(KNOXVILLE) One of the men convicted in the gruesome deaths of Channon Christian and Christopher Newsom wants his conviction reviewed by the U.S. Supreme Court.

Christian and Newsom were carjacked in January 2007, and taken to the Knoxville rental home of Lemaricus Davidson.

Newsom was almost immediately raped and murdered, and his body was set afire near railroad tracks. Christian was tortured and raped for hours before suffocating in a trash can.

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Vanessa Coleman, Letalvis Cobbins and George Thomas were also convicted in the crimes. Thomas was convicted under a law that holds accomplices responsible for facilitating their partners’ crimes.

For the Christian and Newsom families - nine years after the killings - the pain is still there.

“For him to be tortured, for both of them to be tortured the way they were, it just breaks my heart," said Mary Newsom, Chris's mother. "It just really tears me apart and breaks my heart. It’s with us every single day. We can’t forget it.”

George Thomas
George Thomas

Now, George Thomas wants the Supreme Court to review his case. The high court takes only a fraction of the petitions submitted across the nation.

READ: Senate passes laws inspired by Channon Christian and Chris Newsom

Through his attorney, Stephen Ross Johnson, Thomas asks if the statute under which he was convicted is "unconstitutionally vague," and says it violated his rights to due process under the 14th Amendment.

Johnson claims his client was homeless at the time, and only staying in the Chipman Street home where most of the crimes took place. He was not a willing participant, Johnson argues.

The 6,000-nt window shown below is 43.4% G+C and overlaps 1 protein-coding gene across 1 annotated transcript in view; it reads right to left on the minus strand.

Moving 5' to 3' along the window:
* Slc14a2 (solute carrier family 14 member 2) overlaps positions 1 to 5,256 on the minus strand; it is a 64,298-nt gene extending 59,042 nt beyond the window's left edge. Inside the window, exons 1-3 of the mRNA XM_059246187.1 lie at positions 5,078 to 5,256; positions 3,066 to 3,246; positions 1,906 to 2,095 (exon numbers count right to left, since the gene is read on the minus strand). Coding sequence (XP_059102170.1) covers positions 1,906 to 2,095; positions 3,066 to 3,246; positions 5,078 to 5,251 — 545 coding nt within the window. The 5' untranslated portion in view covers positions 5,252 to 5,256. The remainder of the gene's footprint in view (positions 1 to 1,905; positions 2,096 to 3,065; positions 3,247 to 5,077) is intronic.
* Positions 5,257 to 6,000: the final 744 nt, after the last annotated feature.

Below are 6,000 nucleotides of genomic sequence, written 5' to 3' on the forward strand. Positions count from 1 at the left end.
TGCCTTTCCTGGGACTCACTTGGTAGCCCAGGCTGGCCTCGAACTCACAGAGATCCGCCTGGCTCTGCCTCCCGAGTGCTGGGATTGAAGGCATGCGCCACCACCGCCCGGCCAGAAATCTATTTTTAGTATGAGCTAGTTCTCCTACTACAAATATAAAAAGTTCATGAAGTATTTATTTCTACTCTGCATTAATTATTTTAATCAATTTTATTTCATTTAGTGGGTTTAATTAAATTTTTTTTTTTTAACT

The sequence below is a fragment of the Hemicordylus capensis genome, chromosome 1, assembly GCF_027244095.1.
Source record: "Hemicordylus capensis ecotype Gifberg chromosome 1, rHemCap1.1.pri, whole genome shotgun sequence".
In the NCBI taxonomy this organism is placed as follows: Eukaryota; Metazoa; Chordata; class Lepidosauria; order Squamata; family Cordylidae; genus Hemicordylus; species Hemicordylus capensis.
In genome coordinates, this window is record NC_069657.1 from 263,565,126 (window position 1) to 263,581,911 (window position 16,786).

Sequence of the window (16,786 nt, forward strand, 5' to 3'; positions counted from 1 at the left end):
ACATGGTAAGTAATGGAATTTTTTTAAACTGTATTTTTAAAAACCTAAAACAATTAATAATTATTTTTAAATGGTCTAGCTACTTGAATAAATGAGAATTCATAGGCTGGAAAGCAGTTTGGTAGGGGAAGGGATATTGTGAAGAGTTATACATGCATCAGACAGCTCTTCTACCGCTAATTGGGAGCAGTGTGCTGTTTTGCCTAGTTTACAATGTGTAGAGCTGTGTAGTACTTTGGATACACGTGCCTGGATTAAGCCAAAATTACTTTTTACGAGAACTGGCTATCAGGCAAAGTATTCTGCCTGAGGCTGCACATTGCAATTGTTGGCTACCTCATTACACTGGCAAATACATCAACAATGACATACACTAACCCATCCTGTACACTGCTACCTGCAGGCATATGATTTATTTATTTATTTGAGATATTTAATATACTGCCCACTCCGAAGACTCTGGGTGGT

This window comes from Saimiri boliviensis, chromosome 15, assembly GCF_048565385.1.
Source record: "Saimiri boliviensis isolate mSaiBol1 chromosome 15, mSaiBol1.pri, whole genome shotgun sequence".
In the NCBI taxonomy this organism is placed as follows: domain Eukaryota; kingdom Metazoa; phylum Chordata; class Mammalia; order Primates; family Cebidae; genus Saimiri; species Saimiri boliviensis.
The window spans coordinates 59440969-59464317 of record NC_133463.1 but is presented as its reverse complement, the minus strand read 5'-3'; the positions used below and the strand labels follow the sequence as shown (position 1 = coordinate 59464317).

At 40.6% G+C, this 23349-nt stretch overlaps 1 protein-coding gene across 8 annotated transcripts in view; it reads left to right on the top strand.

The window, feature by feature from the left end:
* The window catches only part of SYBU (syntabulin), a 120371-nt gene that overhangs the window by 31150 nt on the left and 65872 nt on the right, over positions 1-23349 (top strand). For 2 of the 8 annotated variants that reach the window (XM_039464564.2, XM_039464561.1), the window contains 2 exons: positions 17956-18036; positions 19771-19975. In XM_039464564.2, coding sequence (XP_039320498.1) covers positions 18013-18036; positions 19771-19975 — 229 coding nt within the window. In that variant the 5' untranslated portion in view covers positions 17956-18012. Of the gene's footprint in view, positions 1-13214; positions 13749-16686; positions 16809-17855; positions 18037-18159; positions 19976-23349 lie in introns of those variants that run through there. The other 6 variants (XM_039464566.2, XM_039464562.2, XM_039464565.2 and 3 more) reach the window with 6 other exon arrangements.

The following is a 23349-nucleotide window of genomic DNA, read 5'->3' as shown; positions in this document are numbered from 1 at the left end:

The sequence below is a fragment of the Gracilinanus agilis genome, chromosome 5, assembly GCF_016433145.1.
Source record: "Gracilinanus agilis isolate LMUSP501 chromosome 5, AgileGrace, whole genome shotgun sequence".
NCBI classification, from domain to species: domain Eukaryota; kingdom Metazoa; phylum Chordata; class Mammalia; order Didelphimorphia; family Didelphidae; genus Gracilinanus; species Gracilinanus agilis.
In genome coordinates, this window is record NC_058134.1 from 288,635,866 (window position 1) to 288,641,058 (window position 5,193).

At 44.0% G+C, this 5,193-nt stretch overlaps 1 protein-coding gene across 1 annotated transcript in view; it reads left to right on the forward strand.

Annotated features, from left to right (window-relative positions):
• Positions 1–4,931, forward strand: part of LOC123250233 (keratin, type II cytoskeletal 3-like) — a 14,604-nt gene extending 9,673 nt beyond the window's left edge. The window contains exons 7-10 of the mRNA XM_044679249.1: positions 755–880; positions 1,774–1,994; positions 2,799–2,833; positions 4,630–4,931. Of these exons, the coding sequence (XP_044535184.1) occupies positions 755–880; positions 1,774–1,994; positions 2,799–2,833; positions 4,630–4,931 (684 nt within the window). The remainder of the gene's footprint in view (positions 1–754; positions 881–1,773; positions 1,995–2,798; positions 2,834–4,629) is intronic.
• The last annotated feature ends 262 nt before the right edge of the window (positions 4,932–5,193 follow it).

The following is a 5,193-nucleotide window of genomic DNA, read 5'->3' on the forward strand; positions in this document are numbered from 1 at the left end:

He does admit that Thomas saw the couple being brought into the home, but says he removed himself to a back room to smoke and listen to the radio.

No DNA was presented in court linking Thomas to the crimes.

READ: Christians go to Nashville to support 'Channon Christian Act'

“The doctrine offends due process because it permits convictions – like Thomas’s – absent what would otherwise be sufficient evidence of the statutory mental state,” Johnson wrote.

To legal experts, the Supreme Court appeal is a logical step, but a long shot. The high court only takes about 10 percent of cases submitted to it, said attorney Dennis Francis.

"It's a big burden, a big obstacle to even get them to hear a case," Francis said.

Johnson claims the lower courts are split on the application of this law. For the law to be correctly applied, Johnson contends, the state needed to prove Thomas’s intent was to assist in the crimes of his co-defendants, and that his presence or inaction is not enough.

Francis said if the court accepts the case, it would come down to the small details of Thomas's behavior.

"Was he passive, which I think is the allegation in the petition, in that he took no affirmative steps to participate in the rape, robbery, murder and kidnapping," said Francis.

Still, the Newsoms believe the law is specific enough.

“To me, he’s guilty," said Mary Newsom. "He was there with all the rest of them. He knows exactly what went on. They all know what went on.”

Thomas is serving two consecutive life sentences, plus 25 years.

The Supreme Court now decides if it will review the case.